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BUTTERFLIES ON THE FIRST DAY OF SCHOOL

Silvestro and Chen take a common figure of speech and transform it, literally, into a lovely expression of a universal...

Rosie has been looking forward to the first day of school for a month, practicing writing her letters and raising her hand. But the night before the big day, she begins to have second thoughts.

“I don’t feel well,” she says the next morning. “You just have butterflies in your belly,” her mother replies with a hug. And sure enough, when a girl on the school bus asks her name, a butterfly escapes from Rosie’s mouth along with the answer. Rosie’s trepidation about new experiences tugs on readers’ hearts, but as the butterflies that only she can see are released every time she participates in class, her expressions grow more confident and joyful. Finally, Rosie uses her new confidence to help another classmate who looks like she has a belly full of butterflies as well. Colorful illustrations depict children of varying skin tones with surprisingly expressive round black eyes; Rosie and her family present subtly Asian. Young readers who are worried about school will find a reassuring way to put their feelings into words, and the warm ending gives a wink to caregivers who may also find themselves feeling nervous about the first day of school.

Silvestro and Chen take a common figure of speech and transform it, literally, into a lovely expression of a universal experience. (Picture book. 4-6)

Pub Date: May 7, 2019

ISBN: 978-1-4549-2119-6

Page Count: 32

Publisher: Sterling

Review Posted Online: May 7, 2019

Kirkus Reviews Issue: June 1, 2019

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THE HUGASAURUS

Gently models kindness and respect—positive behavior that can be applied daily.

A group of young “dinosauruses” go out into the world on their own.

A fuchsia little Hugasaurus and her Pappysaur (both of whom resemble Triceratops) have never been apart before, but Hugasaurus happily heads off with lunchbox in hand and “wonder in her heart” to make new friends. The story has a first-day-of-school feeling, but Hugasaurus doesn’t end up in a formal school environment; rather, she finds herself on a playground with other little prehistoric creatures, though no teacher or adult seems to be around. At first, the new friends laugh and play. But Hugasaurus’ pals begin to squabble, and play comes to a halt. As she wonders what to do, a fuzzy platypus playmate asks some wise questions (“What…would your Pappy say to do? / What makes YOU feel better?”), and Hugasaurus decides to give everyone a hug—though she remembers to ask permission first. Slowly, good humor is restored and play begins anew with promises to be slow to anger and, in general, to help create a kinder world. Short rhyming verses occasionally use near rhyme but also include fun pairs like ripples and double-triples. Featuring cozy illustrations of brightly colored creatures, the tale sends a strong message about appropriate and inappropriate ways to resolve conflict, the final pages restating the lesson plainly in a refrain that could become a classroom motto. (This book was reviewed digitally.)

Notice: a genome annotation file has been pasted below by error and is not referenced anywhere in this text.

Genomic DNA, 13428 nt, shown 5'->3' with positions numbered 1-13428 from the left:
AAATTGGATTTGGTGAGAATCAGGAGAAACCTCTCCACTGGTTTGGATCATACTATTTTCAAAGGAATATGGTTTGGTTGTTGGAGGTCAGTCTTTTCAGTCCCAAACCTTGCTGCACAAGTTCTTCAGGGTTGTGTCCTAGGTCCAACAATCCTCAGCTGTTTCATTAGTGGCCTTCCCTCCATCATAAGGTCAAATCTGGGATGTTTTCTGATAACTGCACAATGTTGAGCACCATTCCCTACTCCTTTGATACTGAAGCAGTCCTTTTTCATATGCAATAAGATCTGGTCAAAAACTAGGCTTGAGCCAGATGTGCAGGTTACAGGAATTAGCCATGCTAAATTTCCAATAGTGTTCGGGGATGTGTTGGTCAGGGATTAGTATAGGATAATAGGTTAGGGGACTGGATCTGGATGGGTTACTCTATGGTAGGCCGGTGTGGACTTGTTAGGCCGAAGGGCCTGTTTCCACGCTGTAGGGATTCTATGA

Gently models kindness and respect—positive behavior that can be applied daily. (Picture book. 4-6)

Pub Date: Dec. 6, 2022

ISBN: 978-1-338-82869-6

Page Count: 32

Publisher: Orchard/Scholastic

Review Posted Online: Sept. 27, 2022

Kirkus Reviews Issue: Oct. 15, 2022

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ROBOT, GO BOT!

A straightforward tale of conflict and reconciliation for newly emergent readers? Not exactly, which raises it above the...

In this deceptively spare, very beginning reader, a girl assembles a robot and then treats it like a slave until it goes on strike.

Having put the robot together from a jumble of loose parts, the budding engineer issues an increasingly peremptory series of rhymed orders— “Throw, Bot. / Row, Bot”—that turn from playful activities like chasing bubbles in the yard to tasks like hoeing the garden, mowing the lawn and towing her around in a wagon. Jung crafts a robot with riveted edges, big googly eyes and a smile that turns down in stages to a scowl as the work is piled on. At last, the exhausted robot plops itself down, then in response to its tormentor’s angry “Don’t say no, Bot!” stomps off in a huff. In one to four spacious, sequential panels per spread, Jung develops both the plotline and the emotional conflict using smoothly modeled cartoon figures against monochromatic or minimally detailed backgrounds. The child’s commands, confined in small dialogue balloons, are rhymed until her repentant “Come on home, Bot” breaks the pattern but leads to a more equitable division of labor at the end.

A straightforward tale of conflict and reconciliation for newly emergent readers? Not exactly, which raises it above the rest. (Easy reader. 4-6)

Pub Date: June 25, 2013

ISBN: 978-0-375-87083-5

Page Count: 32

Publisher: Random House

Review Posted Online: April 14, 2013

Kirkus Reviews Issue: May 1, 2013

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